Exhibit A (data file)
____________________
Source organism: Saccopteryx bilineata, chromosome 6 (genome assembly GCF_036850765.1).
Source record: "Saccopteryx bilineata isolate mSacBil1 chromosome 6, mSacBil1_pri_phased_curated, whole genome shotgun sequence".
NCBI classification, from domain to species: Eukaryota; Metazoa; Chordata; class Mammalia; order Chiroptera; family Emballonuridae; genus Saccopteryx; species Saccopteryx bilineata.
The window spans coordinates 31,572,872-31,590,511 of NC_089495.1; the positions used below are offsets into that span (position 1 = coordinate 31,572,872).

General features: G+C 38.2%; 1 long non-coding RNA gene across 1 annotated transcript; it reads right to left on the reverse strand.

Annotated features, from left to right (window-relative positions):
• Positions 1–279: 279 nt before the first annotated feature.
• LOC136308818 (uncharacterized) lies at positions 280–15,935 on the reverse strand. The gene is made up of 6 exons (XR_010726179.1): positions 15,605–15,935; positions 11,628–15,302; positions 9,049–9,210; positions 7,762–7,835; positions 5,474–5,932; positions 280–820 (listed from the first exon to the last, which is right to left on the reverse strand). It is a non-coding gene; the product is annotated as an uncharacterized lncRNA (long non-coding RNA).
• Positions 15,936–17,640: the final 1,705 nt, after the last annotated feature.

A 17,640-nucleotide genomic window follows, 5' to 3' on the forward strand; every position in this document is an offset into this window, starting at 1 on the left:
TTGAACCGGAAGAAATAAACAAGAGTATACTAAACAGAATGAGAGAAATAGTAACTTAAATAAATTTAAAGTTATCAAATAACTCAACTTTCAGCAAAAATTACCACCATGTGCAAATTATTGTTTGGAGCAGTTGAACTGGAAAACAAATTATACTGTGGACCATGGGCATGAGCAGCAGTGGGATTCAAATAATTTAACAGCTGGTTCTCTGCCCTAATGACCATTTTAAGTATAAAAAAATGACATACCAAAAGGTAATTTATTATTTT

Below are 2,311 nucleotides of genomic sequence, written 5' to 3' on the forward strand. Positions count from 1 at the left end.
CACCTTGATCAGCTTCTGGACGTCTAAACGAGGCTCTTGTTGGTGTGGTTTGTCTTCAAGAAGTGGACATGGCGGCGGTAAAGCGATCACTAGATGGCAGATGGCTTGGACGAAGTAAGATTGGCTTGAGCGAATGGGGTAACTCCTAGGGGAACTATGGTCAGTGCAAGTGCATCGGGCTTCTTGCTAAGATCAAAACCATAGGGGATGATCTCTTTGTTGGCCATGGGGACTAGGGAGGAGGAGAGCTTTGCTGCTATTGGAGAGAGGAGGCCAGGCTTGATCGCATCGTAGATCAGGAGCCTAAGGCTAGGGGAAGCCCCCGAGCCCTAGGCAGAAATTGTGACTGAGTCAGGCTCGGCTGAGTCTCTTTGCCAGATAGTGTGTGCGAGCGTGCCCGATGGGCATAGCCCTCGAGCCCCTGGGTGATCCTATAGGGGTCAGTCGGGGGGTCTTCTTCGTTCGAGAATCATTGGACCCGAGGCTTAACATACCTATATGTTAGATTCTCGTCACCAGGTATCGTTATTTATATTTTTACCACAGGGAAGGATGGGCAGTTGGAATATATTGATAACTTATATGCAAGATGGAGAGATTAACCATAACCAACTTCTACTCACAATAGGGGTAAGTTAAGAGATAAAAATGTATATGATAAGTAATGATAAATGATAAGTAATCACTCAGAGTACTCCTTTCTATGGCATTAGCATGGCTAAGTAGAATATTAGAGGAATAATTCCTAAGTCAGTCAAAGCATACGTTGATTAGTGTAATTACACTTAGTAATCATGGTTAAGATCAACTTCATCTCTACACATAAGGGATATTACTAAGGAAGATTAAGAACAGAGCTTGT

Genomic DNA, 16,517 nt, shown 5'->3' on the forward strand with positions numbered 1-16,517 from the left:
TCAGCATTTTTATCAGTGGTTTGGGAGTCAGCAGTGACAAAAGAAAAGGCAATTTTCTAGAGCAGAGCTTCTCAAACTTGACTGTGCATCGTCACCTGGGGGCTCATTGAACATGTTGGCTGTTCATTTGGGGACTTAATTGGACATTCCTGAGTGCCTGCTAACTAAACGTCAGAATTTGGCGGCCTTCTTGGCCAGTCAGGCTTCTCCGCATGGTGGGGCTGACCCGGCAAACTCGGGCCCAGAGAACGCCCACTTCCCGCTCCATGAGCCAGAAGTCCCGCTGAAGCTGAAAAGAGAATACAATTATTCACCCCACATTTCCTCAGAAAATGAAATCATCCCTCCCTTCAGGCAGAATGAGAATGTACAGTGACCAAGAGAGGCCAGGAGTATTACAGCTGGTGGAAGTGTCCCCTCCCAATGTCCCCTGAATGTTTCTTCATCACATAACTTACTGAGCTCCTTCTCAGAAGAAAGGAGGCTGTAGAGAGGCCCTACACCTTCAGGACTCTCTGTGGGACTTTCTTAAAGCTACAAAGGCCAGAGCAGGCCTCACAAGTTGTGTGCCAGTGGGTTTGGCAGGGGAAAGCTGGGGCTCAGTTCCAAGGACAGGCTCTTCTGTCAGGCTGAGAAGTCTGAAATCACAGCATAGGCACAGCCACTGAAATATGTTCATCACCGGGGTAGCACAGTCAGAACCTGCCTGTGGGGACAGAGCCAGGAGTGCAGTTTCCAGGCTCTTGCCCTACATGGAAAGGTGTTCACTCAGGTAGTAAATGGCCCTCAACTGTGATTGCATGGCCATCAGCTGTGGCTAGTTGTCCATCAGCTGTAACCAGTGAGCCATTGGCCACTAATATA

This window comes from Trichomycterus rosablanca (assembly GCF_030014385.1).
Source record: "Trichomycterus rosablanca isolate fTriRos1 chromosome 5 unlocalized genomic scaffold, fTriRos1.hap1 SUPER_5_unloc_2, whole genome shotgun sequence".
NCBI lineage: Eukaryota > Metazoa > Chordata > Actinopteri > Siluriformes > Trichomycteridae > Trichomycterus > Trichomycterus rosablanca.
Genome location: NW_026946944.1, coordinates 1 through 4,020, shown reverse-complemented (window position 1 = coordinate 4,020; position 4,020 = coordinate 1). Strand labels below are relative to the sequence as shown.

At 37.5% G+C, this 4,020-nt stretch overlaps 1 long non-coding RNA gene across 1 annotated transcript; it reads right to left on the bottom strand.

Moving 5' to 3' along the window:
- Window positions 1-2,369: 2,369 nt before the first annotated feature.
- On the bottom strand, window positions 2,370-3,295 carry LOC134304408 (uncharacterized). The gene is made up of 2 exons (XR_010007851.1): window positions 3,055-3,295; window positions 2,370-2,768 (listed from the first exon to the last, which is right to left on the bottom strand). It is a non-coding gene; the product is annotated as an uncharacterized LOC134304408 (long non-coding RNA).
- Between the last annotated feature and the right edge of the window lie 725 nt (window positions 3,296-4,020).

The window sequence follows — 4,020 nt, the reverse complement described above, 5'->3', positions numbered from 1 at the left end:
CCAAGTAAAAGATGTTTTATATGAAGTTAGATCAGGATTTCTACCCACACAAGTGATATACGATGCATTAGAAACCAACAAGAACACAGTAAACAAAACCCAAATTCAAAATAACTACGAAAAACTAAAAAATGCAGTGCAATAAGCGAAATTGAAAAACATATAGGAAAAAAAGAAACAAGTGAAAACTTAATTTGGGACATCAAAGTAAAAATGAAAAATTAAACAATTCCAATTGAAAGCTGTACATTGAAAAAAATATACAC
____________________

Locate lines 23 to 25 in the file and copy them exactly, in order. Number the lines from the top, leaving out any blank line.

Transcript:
- On the bottom strand, window positions 2,370-3,295 carry LOC134304408 (uncharacterized). The gene is made up of 2 exons (XR_010007851.1): window positions 3,055-3,295; window positions 2,370-2,768 (listed from the first exon to the last, which is right to left on the bottom strand). It is a non-coding gene; the product is annotated as an uncharacterized LOC134304408 (long non-coding RNA).
- Between the last annotated feature and the right edge of the window lie 725 nt (window positions 3,296-4,020).

The window sequence follows — 4,020 nt, the reverse complement described above, 5'->3', positions numbered from 1 at the left end: